The pelvis is made of the ilium on each side and is separated by the pubis in the front and sacrum in the back. The ilium moves independently but one side affects the other.
When the pelvis is rotated, the hip socket, which is on the illium, moves up or down relatively. This affects the entire leg. When one illium rotates backwards, it makes the leg longer and the other leg shorter. This is called a functional leg length discrepancy. There there is actual difference in the length of the leg bone, it is called anatomical leg length discrepancy. This causes a problem for the body because it wants to stand level. The side that longer will pronate while the side that is shorter will supinate. The prolong pronation will stretch the tibialis posterior tendon. 

Placing the book under my foot, makes my leg functionally longer. My right foot is
pronated and the heel is angled away. 

Running Form 

Landing excessively on the outside of
the foot increases stress to the Tibialis
Posterior tendon.
Landing equally across the foot decreases
the stress to the Tibialis Posterior tendon.

Normal running form is to strike the ground on the outside of the foot, then roll to the inside. This is called pronation. However, some runners strike the ground too far on the outside portion of the foot.This places a lot of stress on the tibialis posterior tendon whose role is to slow down pronation. The more the foot strikes on the outside,  the tibialis posterior has to work more to control the motion.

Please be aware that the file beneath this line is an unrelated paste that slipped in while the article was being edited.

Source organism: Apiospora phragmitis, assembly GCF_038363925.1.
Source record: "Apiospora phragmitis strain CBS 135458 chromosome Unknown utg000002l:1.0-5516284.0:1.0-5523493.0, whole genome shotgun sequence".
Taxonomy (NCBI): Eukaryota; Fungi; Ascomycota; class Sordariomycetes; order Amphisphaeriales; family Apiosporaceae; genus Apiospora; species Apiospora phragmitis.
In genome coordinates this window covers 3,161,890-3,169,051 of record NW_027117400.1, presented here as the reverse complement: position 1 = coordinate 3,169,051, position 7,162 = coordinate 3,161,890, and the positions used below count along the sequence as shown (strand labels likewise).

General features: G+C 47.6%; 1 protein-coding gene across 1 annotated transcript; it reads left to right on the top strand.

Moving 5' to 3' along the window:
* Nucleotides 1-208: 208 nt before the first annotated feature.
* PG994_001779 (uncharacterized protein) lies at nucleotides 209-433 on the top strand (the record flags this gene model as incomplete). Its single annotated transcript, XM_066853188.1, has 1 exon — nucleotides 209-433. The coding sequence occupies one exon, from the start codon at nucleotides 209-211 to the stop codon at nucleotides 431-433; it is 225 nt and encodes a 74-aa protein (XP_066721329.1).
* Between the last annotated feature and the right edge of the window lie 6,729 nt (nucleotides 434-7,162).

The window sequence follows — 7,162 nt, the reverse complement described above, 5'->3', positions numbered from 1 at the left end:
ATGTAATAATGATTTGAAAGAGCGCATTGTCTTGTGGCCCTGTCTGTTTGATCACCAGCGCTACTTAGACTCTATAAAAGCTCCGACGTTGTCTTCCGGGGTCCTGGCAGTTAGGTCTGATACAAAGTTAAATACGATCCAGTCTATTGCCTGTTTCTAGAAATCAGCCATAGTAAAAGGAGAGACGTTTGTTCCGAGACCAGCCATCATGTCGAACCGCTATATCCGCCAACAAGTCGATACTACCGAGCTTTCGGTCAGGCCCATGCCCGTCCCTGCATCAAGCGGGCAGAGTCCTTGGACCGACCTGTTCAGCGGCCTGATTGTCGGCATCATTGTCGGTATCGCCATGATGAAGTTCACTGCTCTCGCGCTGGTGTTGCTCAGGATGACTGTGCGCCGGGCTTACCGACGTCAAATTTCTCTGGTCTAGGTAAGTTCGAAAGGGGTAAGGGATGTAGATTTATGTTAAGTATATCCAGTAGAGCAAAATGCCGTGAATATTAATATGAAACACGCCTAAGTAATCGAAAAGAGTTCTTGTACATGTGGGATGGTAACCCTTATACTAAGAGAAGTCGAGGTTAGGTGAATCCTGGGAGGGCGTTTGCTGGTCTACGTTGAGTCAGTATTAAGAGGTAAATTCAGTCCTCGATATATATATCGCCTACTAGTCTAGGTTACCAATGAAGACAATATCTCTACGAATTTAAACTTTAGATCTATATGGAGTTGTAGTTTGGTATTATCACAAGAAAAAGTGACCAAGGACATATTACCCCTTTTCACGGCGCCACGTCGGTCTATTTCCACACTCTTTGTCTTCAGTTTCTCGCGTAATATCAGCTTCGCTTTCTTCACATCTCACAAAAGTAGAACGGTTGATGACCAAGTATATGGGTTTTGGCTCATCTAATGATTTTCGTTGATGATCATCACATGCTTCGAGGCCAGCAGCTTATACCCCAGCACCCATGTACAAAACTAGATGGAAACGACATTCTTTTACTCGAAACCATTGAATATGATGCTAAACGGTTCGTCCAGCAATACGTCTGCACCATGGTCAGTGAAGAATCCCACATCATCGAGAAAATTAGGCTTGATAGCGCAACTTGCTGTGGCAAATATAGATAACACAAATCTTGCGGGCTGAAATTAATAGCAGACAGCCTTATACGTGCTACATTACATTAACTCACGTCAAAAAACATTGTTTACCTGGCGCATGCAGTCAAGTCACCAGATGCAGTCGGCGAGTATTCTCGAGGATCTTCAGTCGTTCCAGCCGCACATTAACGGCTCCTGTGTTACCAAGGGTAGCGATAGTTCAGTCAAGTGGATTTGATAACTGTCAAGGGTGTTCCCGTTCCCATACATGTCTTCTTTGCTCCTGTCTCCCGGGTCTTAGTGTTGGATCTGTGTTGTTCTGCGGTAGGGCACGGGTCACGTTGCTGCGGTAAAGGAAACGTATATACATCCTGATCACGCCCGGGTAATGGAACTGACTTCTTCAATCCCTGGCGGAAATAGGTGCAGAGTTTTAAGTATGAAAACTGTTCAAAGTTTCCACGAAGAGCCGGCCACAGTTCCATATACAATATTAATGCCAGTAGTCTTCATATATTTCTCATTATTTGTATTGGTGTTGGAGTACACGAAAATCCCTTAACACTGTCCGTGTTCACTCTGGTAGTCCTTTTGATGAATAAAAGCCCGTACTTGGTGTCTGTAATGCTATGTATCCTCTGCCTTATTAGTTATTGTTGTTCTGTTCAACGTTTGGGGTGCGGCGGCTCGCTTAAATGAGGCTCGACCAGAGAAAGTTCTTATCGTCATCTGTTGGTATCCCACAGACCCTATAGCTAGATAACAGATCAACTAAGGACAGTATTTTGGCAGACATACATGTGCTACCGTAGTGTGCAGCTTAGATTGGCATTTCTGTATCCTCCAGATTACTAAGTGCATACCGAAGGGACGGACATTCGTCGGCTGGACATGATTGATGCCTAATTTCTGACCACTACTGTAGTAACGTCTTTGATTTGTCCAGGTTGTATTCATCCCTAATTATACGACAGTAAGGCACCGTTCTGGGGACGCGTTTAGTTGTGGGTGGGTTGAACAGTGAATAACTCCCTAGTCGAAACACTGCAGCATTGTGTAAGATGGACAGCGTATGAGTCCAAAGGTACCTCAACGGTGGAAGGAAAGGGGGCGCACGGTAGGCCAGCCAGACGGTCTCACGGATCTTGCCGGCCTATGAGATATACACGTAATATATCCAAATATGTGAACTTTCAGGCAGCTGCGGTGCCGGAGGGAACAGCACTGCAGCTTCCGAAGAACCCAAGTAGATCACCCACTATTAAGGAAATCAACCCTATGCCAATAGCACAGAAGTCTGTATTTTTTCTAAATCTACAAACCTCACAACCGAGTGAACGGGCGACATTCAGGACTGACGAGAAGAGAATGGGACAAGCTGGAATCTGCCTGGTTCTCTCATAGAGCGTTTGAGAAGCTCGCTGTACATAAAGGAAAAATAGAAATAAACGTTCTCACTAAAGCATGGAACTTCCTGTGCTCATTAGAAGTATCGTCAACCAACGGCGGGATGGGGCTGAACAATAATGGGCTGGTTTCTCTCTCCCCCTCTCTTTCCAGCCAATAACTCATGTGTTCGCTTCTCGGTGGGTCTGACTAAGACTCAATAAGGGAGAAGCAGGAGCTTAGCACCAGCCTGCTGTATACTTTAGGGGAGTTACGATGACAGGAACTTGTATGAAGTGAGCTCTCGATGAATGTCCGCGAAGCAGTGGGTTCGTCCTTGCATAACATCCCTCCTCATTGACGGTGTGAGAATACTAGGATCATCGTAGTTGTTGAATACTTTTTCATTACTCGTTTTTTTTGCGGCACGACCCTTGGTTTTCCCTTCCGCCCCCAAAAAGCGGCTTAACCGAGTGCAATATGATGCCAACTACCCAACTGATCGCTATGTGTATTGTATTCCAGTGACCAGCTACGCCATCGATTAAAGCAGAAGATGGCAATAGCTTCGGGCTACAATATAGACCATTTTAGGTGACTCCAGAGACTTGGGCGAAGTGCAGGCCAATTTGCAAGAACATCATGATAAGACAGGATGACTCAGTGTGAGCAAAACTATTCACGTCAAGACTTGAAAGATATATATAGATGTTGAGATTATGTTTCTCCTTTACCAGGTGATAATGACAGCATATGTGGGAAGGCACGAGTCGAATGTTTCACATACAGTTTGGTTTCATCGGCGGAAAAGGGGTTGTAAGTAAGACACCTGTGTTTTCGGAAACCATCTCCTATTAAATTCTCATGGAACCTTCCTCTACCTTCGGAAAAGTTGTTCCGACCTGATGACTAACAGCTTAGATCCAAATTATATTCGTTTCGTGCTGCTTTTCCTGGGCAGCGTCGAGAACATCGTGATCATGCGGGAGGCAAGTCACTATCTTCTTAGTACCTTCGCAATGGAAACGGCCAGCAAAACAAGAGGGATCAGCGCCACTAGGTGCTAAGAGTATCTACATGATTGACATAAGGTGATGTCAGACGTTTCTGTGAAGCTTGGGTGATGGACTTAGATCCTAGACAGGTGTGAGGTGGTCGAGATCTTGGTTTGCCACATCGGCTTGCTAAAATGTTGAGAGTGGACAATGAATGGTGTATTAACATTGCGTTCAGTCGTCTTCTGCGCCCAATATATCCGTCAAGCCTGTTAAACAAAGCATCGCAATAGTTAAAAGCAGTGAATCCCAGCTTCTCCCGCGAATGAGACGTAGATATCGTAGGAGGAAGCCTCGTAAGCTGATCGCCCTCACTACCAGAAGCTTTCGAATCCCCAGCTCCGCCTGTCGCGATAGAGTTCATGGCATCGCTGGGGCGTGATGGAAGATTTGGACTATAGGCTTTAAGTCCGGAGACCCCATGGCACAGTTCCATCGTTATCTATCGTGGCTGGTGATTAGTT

1) Improving ankle mobility and strength will decrease strain on the tibialis posterior tendon. Follow the video in this blog post

2) Gluteal and core strengthening program is important to indirectly control the lower leg. There are numerous post on how to strengthen the core. The core video in this post is a great progression. 

3) Correct a pelvic malalignment

Put your hands on your hips and feel for a bony landmark on each side with your thumbs. This landmark is called posterior superior iliac spine, PSIS for short. If your right side is lower, that leg is functionally longer (shown above). If your left side is lower, that leg is functionally longer.

To correct a right posteriorly rotated SI joint, we are going to use the right hip flexors to rotate the illium forward and counter using the glutes/hamstrings to rotate the left side backwards. Lay on your back with your knees bent. Bring your right leg up and use your hands to resist at the knee. At the same time dig your left heel into the ground. Hold this for 6 seconds and repeat 3 times. Next take a hard object ( I like using my foam roller) and squeeze between your knees for 6 seconds 3 times. 

4) Form
Practice landing with equal force across the foot. This decreases the distance the medial side part foot has to lower to the ground which will lessen the stress to the tibialis posterior tendon.

These are some of the contributing factors I look at when assessing a runner with tibialis posterior tendonitis. 

Please let me know if you have any questions.